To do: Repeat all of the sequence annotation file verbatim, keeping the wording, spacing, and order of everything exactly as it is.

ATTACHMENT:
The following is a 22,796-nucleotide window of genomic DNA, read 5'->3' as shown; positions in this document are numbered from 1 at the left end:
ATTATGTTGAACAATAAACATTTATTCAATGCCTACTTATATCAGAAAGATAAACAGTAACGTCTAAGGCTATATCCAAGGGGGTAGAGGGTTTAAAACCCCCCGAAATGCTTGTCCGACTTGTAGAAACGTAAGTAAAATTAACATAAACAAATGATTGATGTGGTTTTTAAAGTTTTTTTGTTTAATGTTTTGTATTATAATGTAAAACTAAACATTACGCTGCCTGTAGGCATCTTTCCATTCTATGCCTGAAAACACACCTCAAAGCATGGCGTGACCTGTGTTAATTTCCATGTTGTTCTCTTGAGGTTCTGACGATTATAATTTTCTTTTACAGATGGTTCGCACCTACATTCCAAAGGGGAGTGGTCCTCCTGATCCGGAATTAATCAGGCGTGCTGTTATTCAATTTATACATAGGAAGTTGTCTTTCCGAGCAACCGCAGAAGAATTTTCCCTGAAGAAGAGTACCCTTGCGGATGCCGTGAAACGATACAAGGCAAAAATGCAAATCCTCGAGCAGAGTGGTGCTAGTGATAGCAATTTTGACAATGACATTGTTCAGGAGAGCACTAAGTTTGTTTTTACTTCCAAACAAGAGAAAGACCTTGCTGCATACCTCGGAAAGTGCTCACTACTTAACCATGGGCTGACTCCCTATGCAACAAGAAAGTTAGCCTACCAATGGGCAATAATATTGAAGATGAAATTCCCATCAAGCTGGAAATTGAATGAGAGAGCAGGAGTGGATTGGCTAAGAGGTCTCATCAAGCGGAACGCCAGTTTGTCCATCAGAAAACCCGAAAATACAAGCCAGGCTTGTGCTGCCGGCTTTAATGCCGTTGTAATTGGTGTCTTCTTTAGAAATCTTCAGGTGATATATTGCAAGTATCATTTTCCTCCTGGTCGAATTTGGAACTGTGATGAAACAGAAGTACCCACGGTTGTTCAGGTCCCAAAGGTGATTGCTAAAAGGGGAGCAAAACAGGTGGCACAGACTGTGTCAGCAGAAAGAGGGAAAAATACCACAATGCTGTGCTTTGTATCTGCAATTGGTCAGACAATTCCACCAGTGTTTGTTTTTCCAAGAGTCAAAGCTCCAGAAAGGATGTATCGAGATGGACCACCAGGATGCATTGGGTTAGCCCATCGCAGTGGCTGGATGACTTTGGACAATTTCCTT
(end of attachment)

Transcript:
The following is a 22,796-nucleotide window of genomic DNA, read 5'->3' as shown; positions in this document are numbered from 1 at the left end:
ATTATGTTGAACAATAAACATTTATTCAATGCCTACTTATATCAGAAAGATAAACAGTAACGTCTAAGGCTATATCCAAGGGGGTAGAGGGTTTAAAACCCCCCGAAATGCTTGTCCGACTTGTAGAAACGTAAGTAAAATTAACATAAACAAATGATTGATGTGGTTTTTAAAGTTTTTTTGTTTAATGTTTTGTATTATAATGTAAAACTAAACATTACGCTGCCTGTAGGCATCTTTCCATTCTATGCCTGAAAACACACCTCAAAGCATGGCGTGACCTGTGTTAATTTCCATGTTGTTCTCTTGAGGTTCTGACGATTATAATTTTCTTTTACAGATGGTTCGCACCTACATTCCAAAGGGGAGTGGTCCTCCTGATCCGGAATTAATCAGGCGTGCTGTTATTCAATTTATACATAGGAAGTTGTCTTTCCGAGCAACCGCAGAAGAATTTTCCCTGAAGAAGAGTACCCTTGCGGATGCCGTGAAACGATACAAGGCAAAAATGCAAATCCTCGAGCAGAGTGGTGCTAGTGATAGCAATTTTGACAATGACATTGTTCAGGAGAGCACTAAGTTTGTTTTTACTTCCAAACAAGAGAAAGACCTTGCTGCATACCTCGGAAAGTGCTCACTACTTAACCATGGGCTGACTCCCTATGCAACAAGAAAGTTAGCCTACCAATGGGCAATAATATTGAAGATGAAATTCCCATCAAGCTGGAAATTGAATGAGAGAGCAGGAGTGGATTGGCTAAGAGGTCTCATCAAGCGGAACGCCAGTTTGTCCATCAGAAAACCCGAAAATACAAGCCAGGCTTGTGCTGCCGGCTTTAATGCCGTTGTAATTGGTGTCTTCTTTAGAAATCTTCAGGTGATATATTGCAAGTATCATTTTCCTCCTGGTCGAATTTGGAACTGTGATGAAACAGAAGTACCCACGGTTGTTCAGGTCCCAAAGGTGATTGCTAAAAGGGGAGCAAAACAGGTGGCACAGACTGTGTCAGCAGAAAGAGGGAAAAATACCACAATGCTGTGCTTTGTATCTGCAATTGGTCAGACAATTCCACCAGTGTTTGTTTTTCCAAGAGTCAAAGCTCCAGAAAGGATGTATCGAGATGGACCACCAGGATGCATTGGGTTAGCCCATCGCAGTGGCTGGATGACTTTGGACAATTTCCTT